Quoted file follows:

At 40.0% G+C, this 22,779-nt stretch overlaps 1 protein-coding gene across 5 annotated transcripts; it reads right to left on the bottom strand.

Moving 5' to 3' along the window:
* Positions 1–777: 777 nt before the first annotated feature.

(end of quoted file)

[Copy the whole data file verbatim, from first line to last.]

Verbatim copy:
At 40.0% G+C, this 22,779-nt stretch overlaps 1 protein-coding gene across 5 annotated transcripts; it reads right to left on the bottom strand.

Moving 5' to 3' along the window:
* Positions 1–777: 777 nt before the first annotated feature.